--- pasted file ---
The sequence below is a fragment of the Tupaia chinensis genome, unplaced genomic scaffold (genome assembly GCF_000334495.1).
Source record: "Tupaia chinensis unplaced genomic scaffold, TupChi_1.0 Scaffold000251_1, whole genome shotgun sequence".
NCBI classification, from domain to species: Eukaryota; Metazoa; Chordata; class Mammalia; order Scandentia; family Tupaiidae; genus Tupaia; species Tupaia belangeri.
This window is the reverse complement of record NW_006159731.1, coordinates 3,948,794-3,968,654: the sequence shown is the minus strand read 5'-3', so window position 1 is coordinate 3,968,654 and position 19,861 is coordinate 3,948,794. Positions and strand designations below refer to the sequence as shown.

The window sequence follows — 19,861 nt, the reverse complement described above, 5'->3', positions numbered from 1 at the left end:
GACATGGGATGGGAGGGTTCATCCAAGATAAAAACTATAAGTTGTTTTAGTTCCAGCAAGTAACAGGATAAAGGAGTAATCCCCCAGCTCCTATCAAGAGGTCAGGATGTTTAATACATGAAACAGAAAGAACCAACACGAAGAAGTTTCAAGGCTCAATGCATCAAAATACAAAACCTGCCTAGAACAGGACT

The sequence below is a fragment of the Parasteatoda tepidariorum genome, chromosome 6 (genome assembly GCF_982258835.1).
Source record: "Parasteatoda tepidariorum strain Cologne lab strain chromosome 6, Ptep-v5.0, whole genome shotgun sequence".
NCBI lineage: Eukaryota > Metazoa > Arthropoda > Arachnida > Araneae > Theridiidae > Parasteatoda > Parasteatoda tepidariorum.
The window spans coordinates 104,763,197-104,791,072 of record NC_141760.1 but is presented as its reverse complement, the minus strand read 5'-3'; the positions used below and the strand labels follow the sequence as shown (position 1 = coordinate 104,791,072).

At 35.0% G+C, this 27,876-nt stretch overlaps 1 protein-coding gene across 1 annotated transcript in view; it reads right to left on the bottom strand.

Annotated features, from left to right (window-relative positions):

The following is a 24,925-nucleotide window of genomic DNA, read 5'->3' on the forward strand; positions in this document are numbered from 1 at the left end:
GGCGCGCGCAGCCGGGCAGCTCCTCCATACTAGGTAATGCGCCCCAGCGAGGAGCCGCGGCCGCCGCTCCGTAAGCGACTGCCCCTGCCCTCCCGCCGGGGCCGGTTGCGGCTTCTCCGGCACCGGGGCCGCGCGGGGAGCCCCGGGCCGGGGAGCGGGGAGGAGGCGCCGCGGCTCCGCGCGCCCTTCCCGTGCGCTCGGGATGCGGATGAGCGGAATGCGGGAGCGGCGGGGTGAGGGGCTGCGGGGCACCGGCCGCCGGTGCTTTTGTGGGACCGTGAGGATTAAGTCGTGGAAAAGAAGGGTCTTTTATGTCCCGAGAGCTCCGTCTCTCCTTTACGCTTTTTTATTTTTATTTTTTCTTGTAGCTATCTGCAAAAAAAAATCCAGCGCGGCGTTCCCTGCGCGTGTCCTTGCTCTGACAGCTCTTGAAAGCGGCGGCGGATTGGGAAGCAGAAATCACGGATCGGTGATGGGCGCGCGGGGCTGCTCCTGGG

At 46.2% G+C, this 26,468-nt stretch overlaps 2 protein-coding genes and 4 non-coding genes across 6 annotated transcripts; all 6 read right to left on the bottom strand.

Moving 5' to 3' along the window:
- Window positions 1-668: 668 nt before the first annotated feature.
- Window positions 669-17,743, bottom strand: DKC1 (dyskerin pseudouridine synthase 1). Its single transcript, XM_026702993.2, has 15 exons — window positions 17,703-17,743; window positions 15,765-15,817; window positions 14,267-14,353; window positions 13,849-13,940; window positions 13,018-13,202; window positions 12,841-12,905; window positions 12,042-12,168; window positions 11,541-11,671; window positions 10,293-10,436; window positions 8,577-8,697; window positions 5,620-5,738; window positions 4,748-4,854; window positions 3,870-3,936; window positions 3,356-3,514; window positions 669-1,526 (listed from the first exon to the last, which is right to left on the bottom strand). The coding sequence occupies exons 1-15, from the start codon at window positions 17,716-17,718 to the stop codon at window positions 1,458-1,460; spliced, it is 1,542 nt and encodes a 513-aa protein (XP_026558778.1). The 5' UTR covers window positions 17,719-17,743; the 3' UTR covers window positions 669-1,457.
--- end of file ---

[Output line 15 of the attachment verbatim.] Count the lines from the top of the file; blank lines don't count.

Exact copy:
At 46.2% G+C, this 26,468-nt stretch overlaps 2 protein-coding genes and 4 non-coding genes across 6 annotated transcripts; all 6 read right to left on the bottom strand.